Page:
White-tailed deer are numerous and very tame in Schenley Park. Last week I encountered a doe with twin fawns near the swimming pool.
The family became alert while I was staring at them, but the mother has learned that we humans aren’t dangerous and is teaching it to her kids. How many generations does it take for the herd to become this tame?
In the past ten years I’ve seen the landscape change in Schenley Park while the deer population has grown exponentially. Where there used to be thick slopes of false Solomon’s seal and yellow jewelweed there is nothing green now, just carpets of fallen leaves. Having eaten the good stuff they are working on less tasty food, avoiding the poisonous plants such as white snakeroot at their feet in these photos. Some day their range will fail them.
I now suspect that just as a deer herd lives in mortal fear of its wolves, so does a mountain live in mortal fear of its deer. And perhaps with better cause, for while a buck pulled down by wolves can be replaced in two or three years, a range pulled down by too many deer may fail of replacement in as many decades.— Aldo Leopold, “Thinking Like A Mountain,” A Sand County Almanac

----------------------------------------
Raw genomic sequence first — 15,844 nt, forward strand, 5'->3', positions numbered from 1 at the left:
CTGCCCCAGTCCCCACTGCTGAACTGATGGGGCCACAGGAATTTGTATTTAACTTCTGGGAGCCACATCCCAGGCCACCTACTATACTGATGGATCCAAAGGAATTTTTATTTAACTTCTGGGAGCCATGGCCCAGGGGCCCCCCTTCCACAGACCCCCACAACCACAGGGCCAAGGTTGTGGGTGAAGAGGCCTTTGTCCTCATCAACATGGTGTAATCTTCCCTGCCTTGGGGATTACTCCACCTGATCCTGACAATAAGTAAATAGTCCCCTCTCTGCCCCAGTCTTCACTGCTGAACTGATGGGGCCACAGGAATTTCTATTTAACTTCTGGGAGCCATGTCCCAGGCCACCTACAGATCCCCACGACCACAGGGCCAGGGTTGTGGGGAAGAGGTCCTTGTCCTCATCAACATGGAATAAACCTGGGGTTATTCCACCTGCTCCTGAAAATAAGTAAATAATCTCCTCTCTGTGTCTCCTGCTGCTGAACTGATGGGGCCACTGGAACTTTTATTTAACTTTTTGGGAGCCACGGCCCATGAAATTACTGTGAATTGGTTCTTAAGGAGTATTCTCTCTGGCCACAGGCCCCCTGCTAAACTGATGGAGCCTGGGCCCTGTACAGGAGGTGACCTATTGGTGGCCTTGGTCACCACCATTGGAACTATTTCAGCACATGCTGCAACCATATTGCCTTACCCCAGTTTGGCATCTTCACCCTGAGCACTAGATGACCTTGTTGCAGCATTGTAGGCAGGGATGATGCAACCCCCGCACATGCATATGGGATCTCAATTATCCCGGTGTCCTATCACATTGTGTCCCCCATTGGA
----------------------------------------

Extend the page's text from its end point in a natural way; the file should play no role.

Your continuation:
p.s. Click here for a photo of an 8-point buck I saw in the park yesterday, August 3.
p.p.s. Also see this article: Too Many Deer: A Bigger Threat to Eastern Forests than Climate Change?
(photos by Kate St. John, Schenley Park, 29 July 2019)